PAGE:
At sunrise in Kathmandu’s historic Basantapur Durbar square, army and volunteer rescue workers try to clear the endless mounds of rubble left behind when the city’s historic monuments collapsed. It is feared that dozens of people are still trapped under the debris.
The scene is similar in Bhaktapur, Nepal’s cultural jewel just 12 kilometers from Kathmandu where ancient stone houses crumbled with alarming ease when the tremor struck. Here too, scores of people are thought to lie beneath the ruins. Relatives missing loved ones hope desperately that more survivors will be found alive. The destruction is appalling. Some houses have completely collapsed, while others are damaged beyond repair. Walls have been reduced to piles of rubble, photographs and personal possessions scattered – private details of individual lives cruelly exposed.
Recovered bodies add to the growing death toll after Nepal’s worst earthquake in more than 80 years. In Bhaktapur, Buddhist monks perform last rites before cremations in front of grieving families.
The more time passes, the more the chance of pulling survivors out alive from under the rubble diminishes. But there is still hope.
Peder Damm from the Danish Red Cross told IRIN that past examples of survivors being found alive up to 10 days after such disasters drives their determination to continue the rescue effort until all the bodies have been recovered.
Hospitals are overstretched and understaffed.
A staff member at the trauma centre at Bir Hospital in Kathmandu, one of dozens of places where the injured are being taken in the capital, said doctors there were treating some 500 patients at a time. Like an endless human conveyor belt, the hospital is accepting new patients almost continuously while discharging those whose needs have been met.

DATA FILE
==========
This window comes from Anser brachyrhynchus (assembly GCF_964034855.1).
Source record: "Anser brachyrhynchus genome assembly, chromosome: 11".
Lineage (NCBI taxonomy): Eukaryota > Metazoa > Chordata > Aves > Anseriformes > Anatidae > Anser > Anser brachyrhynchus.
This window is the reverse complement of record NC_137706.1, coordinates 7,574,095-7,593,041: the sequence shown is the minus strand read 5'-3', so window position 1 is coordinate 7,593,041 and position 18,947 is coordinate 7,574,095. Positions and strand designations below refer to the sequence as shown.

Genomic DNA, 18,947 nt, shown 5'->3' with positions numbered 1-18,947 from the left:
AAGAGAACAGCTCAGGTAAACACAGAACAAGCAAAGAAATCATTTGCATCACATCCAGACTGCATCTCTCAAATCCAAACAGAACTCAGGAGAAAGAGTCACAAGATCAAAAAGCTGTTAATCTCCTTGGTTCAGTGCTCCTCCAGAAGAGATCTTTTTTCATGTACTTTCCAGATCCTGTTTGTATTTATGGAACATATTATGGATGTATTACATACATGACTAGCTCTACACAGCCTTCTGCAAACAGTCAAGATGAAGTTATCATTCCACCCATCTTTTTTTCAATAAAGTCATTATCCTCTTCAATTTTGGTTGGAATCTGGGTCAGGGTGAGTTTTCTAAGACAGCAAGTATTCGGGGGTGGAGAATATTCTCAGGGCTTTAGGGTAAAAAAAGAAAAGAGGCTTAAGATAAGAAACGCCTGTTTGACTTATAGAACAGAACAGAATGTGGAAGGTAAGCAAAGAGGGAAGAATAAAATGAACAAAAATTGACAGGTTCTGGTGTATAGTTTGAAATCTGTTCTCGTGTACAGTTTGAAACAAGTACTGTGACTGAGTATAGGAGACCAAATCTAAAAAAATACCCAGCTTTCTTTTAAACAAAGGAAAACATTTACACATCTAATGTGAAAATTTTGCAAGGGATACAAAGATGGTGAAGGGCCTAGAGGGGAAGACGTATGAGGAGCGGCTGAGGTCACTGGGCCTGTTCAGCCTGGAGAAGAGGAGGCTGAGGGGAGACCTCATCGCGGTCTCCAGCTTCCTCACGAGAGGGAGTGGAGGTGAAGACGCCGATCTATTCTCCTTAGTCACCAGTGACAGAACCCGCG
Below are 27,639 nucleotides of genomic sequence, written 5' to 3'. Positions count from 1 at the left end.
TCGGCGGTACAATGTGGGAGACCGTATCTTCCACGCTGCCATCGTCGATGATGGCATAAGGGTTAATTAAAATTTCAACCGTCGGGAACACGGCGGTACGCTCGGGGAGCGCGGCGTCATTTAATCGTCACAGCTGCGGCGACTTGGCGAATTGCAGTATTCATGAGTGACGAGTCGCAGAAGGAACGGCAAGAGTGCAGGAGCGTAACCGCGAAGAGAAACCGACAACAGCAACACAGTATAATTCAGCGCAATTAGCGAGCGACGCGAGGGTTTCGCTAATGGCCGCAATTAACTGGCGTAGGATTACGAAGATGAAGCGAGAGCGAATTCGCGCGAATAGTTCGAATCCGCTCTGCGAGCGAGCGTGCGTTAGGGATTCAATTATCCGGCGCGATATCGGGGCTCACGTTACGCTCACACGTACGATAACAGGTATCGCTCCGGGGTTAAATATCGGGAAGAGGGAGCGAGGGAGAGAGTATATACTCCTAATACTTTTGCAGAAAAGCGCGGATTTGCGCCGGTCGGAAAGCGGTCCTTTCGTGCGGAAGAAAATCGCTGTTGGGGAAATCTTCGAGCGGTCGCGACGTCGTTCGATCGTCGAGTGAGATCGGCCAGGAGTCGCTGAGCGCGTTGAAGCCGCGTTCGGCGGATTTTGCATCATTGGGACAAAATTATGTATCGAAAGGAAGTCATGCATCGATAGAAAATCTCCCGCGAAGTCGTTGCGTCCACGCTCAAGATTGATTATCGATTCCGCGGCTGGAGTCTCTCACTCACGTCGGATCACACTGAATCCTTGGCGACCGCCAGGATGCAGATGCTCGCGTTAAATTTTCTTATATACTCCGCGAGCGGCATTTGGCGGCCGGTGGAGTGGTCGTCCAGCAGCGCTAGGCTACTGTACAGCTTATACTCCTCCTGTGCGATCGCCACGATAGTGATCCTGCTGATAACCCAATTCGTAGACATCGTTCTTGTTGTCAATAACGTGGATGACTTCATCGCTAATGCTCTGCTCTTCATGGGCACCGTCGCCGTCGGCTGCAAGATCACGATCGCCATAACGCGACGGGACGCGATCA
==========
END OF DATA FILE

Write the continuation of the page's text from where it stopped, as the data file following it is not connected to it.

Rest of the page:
“I already had my first aid certification, so I thought that I could be of help here. I have to help out,” 27-year-old volunteer Chiran Rai told IRIN as she helped change dressings.
Survivors sleep in the open
Many survivors are too afraid to go back to their homes and plan to spend another night sleeping out in the open. Public parks, school courtyards, vegetable gardens, and any other available spaces are filling up with tents and makeshift shelters.
Tundikhel, a large field in the centre of Kathmandu, is now home for several thousand earthquake survivors. Some families are sleeping under sheets of tarpaulin donated by the Nepali Red Cross. Others are trying to make do with bits of sheets or umbrellas. Some have nothing at all.
Regular aftershocks fray already threadbare nerves. Buildings damaged by the initial earthquake are now potential hazards.
Concerns are growing about basic necessities. Lines at petrol stations are already hundreds of vehicles long and most of the city is still without electricity. Aid agencies are also warning of a shortage of drinking water, food and shelter.
Damm says it will take time to set up water purification systems and some will have to be brought in from outside Nepal as the state does not have the capacity to address a disaster of this magnitude.
The rain forecast for the coming days will only make things worse.